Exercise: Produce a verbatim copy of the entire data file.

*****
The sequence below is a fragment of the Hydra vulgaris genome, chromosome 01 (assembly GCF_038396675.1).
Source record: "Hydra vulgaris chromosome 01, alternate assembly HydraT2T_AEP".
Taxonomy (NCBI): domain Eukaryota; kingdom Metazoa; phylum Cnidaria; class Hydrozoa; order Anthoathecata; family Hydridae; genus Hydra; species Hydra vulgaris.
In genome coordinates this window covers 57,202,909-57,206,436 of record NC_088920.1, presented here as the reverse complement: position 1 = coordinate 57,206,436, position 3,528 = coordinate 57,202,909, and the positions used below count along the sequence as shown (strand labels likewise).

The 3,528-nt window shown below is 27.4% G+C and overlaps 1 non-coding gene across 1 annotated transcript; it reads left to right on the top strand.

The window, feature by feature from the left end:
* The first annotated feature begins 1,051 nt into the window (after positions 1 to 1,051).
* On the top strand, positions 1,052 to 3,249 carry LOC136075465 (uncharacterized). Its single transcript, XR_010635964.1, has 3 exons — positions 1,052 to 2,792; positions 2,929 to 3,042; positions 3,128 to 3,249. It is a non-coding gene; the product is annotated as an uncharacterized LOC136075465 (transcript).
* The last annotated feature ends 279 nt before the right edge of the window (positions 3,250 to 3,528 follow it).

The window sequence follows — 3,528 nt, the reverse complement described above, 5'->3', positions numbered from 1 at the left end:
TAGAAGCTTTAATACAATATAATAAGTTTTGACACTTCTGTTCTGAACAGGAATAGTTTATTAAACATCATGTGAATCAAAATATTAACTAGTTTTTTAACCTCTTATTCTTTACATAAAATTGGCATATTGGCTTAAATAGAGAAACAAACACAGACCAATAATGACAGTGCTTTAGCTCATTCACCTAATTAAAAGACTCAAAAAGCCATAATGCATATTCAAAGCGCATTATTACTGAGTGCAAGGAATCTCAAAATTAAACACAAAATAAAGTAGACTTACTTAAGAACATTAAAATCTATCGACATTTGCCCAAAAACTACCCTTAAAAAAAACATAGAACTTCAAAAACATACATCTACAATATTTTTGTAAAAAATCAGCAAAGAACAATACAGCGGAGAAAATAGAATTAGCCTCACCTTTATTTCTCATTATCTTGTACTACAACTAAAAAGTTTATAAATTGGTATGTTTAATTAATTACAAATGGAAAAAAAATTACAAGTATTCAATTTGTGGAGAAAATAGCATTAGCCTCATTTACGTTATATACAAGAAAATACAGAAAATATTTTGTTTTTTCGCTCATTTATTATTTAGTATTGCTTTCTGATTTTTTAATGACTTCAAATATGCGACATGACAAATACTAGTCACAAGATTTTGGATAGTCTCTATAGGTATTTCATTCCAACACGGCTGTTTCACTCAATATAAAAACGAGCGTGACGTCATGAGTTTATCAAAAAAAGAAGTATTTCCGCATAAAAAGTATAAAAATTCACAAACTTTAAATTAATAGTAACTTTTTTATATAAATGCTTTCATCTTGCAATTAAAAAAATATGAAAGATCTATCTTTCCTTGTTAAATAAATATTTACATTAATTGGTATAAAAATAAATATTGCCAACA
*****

The sequence below is a fragment of the Hydra vulgaris genome, chromosome 01 (assembly GCF_038396675.1).
Source record: "Hydra vulgaris chromosome 01, alternate assembly HydraT2T_AEP".
Taxonomy (NCBI): domain Eukaryota; kingdom Metazoa; phylum Cnidaria; class Hydrozoa; order Anthoathecata; family Hydridae; genus Hydra; species Hydra vulgaris.
In genome coordinates this window covers 57,202,909-57,206,436 of record NC_088920.1, presented here as the reverse complement: position 1 = coordinate 57,206,436, position 3,528 = coordinate 57,202,909, and the positions used below count along the sequence as shown (strand labels likewise).

The 3,528-nt window shown below is 27.4% G+C and overlaps 1 non-coding gene across 1 annotated transcript; it reads left to right on the top strand.

The window, feature by feature from the left end:
* The first annotated feature begins 1,051 nt into the window (after positions 1 to 1,051).
* On the top strand, positions 1,052 to 3,249 carry LOC136075465 (uncharacterized). Its single transcript, XR_010635964.1, has 3 exons — positions 1,052 to 2,792; positions 2,929 to 3,042; positions 3,128 to 3,249. It is a non-coding gene; the product is annotated as an uncharacterized LOC136075465 (transcript).
* The last annotated feature ends 279 nt before the right edge of the window (positions 3,250 to 3,528 follow it).

The window sequence follows — 3,528 nt, the reverse complement described above, 5'->3', positions numbered from 1 at the left end:
TAGAAGCTTTAATACAATATAATAAGTTTTGACACTTCTGTTCTGAACAGGAATAGTTTATTAAACATCATGTGAATCAAAATATTAACTAGTTTTTTAACCTCTTATTCTTTACATAAAATTGGCATATTGGCTTAAATAGAGAAACAAACACAGACCAATAATGACAGTGCTTTAGCTCATTCACCTAATTAAAAGACTCAAAAAGCCATAATGCATATTCAAAGCGCATTATTACTGAGTGCAAGGAATCTCAAAATTAAACACAAAATAAAGTAGACTTACTTAAGAACATTAAAATCTATCGACATTTGCCCAAAAACTACCCTTAAAAAAAACATAGAACTTCAAAAACATACATCTACAATATTTTTGTAAAAAATCAGCAAAGAACAATACAGCGGAGAAAATAGAATTAGCCTCACCTTTATTTCTCATTATCTTGTACTACAACTAAAAAGTTTATAAATTGGTATGTTTAATTAATTACAAATGGAAAAAAAATTACAAGTATTCAATTTGTGGAGAAAATAGCATTAGCCTCATTTACGTTATATACAAGAAAATACAGAAAATATTTTGTTTTTTCGCTCATTTATTATTTAGTATTGCTTTCTGATTTTTTAATGACTTCAAATATGCGACATGACAAATACTAGTCACAAGATTTTGGATAGTCTCTATAGGTATTTCATTCCAACACGGCTGTTTCACTCAATATAAAAACGAGCGTGACGTCATGAGTTTATCAAAAAAAGAAGTATTTCCGCATAAAAAGTATAAAAATTCACAAACTTTAAATTAATAGTAACTTTTTTATATAAATGCTTTCATCTTGCAATTAAAAAAATATGAAAGATCTATCTTTCCTTGTTAAATAAATATTTACATTAATTGGTATAAAAATAAATATTGCCAACA